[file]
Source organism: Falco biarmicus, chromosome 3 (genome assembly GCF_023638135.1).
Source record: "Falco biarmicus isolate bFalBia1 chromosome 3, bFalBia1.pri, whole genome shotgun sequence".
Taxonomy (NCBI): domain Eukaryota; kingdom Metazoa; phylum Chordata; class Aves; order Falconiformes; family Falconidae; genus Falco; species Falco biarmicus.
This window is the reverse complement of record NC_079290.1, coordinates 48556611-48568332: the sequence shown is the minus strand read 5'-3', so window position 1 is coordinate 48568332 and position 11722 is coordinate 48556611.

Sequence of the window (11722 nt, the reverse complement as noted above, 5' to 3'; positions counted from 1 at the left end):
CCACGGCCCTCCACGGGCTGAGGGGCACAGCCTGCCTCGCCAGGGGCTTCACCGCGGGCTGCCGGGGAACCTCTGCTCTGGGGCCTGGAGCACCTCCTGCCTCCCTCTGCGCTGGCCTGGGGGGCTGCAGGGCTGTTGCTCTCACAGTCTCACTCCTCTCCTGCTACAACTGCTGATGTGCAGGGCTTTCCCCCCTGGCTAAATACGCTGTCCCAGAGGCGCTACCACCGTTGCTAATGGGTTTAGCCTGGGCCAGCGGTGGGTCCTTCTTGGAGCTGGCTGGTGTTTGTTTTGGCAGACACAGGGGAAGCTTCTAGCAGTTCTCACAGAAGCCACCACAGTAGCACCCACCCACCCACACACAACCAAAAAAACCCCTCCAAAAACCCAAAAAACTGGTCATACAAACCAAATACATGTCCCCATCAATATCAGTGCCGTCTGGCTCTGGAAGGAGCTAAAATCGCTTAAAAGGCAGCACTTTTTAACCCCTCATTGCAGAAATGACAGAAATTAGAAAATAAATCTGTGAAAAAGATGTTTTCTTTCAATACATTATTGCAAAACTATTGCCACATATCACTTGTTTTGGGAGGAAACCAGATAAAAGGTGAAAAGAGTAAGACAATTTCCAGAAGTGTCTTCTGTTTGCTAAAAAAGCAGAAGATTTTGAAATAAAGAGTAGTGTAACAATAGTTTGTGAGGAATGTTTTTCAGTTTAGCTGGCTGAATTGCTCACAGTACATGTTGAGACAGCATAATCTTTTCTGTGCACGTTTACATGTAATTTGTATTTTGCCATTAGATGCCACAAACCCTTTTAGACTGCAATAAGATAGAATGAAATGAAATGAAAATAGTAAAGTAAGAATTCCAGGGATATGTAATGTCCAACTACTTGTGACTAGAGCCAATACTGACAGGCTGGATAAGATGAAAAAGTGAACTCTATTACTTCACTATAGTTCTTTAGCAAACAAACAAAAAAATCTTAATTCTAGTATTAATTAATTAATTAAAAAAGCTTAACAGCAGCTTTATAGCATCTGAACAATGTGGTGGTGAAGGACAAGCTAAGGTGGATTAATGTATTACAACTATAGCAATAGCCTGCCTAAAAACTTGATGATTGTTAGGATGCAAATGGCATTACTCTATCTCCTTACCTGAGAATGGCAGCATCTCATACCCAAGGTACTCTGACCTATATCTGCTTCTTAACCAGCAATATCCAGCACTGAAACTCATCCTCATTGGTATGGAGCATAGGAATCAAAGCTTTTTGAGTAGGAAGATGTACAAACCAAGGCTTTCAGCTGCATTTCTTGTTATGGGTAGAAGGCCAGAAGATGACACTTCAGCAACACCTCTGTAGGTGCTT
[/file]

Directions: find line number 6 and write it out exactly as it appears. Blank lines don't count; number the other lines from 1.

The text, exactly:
CCACGGCCCTCCACGGGCTGAGGGGCACAGCCTGCCTCGCCAGGGGCTTCACCGCGGGCTGCCGGGGAACCTCTGCTCTGGGGCCTGGAGCACCTCCTGCCTCCCTCTGCGCTGGCCTGGGGGGCTGCAGGGCTGTTGCTCTCACAGTCTCACTCCTCTCCTGCTACAACTGCTGATGTGCAGGGCTTTCCCCCCTGGCTAAATACGCTGTCCCAGAGGCGCTACCACCGTTGCTAATGGGTTTAGCCTGGGCCAGCGGTGGGTCCTTCTTGGAGCTGGCTGGTGTTTGTTTTGGCAGACACAGGGGAAGCTTCTAGCAGTTCTCACAGAAGCCACCACAGTAGCACCCACCCACCCACACACAACCAAAAAAACCCCTCCAAAAACCCAAAAAACTGGTCATACAAACCAAATACATGTCCCCATCAATATCAGTGCCGTCTGGCTCTGGAAGGAGCTAAAATCGCTTAAAAGGCAGCACTTTTTAACCCCTCATTGCAGAAATGACAGAAATTAGAAAATAAATCTGTGAAAAAGATGTTTTCTTTCAATACATTATTGCAAAACTATTGCCACATATCACTTGTTTTGGGAGGAAACCAGATAAAAGGTGAAAAGAGTAAGACAATTTCCAGAAGTGTCTTCTGTTTGCTAAAAAAGCAGAAGATTTTGAAATAAAGAGTAGTGTAACAATAGTTTGTGAGGAATGTTTTTCAGTTTAGCTGGCTGAATTGCTCACAGTACATGTTGAGACAGCATAATCTTTTCTGTGCACGTTTACATGTAATTTGTATTTTGCCATTAGATGCCACAAACCCTTTTAGACTGCAATAAGATAGAATGAAATGAAATGAAAATAGTAAAGTAAGAATTCCAGGGATATGTAATGTCCAACTACTTGTGACTAGAGCCAATACTGACAGGCTGGATAAGATGAAAAAGTGAACTCTATTACTTCACTATAGTTCTTTAGCAAACAAACAAAAAAATCTTAATTCTAGTATTAATTAATTAATTAAAAAAGCTTAACAGCAGCTTTATAGCATCTGAACAATGTGGTGGTGAAGGACAAGCTAAGGTGGATTAATGTATTACAACTATAGCAATAGCCTGCCTAAAAACTTGATGATTGTTAGGATGCAAATGGCATTACTCTATCTCCTTACCTGAGAATGGCAGCATCTCATACCCAAGGTACTCTGACCTATATCTGCTTCTTAACCAGCAATATCCAGCACTGAAACTCATCCTCATTGGTATGGAGCATAGGAATCAAAGCTTTTTGAGTAGGAAGATGTACAAACCAAGGCTTTCAGCTGCATTTCTTGTTATGGGTAGAAGGCCAGAAGATGACACTTCAGCAACACCTCTGTAGGTGCTT